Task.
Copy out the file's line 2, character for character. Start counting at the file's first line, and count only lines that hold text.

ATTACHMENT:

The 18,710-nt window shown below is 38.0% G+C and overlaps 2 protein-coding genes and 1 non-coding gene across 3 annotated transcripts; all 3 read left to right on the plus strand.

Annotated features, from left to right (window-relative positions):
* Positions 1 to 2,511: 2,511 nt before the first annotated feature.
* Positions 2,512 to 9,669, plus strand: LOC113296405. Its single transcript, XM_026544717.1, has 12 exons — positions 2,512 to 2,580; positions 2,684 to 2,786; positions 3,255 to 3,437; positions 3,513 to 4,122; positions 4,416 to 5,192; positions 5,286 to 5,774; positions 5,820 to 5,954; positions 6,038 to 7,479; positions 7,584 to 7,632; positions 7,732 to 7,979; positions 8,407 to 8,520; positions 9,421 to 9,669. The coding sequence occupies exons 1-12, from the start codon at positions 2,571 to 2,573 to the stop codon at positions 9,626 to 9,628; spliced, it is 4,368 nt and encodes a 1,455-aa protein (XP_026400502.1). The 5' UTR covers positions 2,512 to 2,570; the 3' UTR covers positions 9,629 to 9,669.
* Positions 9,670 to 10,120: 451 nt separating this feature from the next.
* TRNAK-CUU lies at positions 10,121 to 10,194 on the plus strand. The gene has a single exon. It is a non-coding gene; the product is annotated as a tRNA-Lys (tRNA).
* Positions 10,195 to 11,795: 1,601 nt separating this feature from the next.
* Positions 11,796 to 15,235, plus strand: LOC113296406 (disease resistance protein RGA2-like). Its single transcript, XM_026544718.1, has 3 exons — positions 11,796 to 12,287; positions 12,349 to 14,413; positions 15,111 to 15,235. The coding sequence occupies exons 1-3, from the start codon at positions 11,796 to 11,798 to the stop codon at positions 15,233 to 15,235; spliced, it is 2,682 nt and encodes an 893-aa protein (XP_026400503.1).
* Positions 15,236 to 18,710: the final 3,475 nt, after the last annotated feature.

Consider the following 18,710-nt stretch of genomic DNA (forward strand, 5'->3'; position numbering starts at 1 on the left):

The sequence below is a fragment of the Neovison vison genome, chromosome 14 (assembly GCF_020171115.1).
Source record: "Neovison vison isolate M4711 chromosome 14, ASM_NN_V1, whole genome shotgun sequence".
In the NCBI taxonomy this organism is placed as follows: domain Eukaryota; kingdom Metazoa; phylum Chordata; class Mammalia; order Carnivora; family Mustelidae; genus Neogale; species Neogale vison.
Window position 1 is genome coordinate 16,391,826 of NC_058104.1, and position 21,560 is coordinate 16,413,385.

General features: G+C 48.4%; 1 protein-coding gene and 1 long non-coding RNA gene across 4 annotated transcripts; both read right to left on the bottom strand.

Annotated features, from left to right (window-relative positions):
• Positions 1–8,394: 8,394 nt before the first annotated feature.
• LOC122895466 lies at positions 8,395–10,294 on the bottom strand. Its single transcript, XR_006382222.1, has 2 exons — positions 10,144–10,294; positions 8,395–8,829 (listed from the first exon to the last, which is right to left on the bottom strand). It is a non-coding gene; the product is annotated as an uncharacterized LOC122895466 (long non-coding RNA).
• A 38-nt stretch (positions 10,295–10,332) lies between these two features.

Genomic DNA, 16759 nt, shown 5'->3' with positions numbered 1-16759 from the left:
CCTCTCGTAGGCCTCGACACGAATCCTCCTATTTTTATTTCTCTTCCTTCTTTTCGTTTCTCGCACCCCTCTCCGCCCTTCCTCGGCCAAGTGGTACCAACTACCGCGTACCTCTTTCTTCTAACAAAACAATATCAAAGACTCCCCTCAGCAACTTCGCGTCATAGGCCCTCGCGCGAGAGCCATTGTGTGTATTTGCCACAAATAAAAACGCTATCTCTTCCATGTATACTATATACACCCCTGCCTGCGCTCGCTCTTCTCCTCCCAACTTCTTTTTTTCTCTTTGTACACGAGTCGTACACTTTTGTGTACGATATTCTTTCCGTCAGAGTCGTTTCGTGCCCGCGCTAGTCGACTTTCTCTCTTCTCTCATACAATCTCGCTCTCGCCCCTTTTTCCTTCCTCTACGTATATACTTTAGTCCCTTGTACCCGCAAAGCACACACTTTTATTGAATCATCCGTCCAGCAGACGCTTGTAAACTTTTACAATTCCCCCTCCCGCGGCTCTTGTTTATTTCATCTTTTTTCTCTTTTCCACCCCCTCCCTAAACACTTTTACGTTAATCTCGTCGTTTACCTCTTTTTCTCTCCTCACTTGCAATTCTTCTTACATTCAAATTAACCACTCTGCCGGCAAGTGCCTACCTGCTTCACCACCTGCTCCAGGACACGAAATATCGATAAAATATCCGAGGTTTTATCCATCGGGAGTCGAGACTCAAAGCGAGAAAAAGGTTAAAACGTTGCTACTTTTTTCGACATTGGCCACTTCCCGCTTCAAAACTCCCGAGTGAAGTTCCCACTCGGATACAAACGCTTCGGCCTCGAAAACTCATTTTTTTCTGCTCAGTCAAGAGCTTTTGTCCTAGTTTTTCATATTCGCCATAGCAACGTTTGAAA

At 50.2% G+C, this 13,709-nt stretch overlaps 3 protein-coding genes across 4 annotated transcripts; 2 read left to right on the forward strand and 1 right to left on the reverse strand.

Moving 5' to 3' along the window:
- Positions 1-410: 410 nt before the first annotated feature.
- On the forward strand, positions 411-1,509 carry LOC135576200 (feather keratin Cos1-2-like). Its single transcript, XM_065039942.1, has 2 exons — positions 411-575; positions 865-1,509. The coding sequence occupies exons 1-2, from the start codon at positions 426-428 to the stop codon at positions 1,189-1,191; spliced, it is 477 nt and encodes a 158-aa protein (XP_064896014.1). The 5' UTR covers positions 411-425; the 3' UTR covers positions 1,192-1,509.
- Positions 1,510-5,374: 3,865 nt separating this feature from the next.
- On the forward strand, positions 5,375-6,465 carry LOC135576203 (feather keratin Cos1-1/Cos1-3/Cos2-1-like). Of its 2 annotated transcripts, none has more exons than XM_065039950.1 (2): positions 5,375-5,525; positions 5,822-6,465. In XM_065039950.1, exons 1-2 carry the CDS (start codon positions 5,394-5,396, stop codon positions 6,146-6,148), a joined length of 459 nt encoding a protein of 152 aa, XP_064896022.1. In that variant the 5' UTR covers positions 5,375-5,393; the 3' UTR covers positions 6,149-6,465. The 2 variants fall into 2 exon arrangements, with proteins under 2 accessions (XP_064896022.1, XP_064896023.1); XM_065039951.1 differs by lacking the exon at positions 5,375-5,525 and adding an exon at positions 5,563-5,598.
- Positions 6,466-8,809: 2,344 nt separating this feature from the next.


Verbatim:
Annotated features, from left to right (window-relative positions):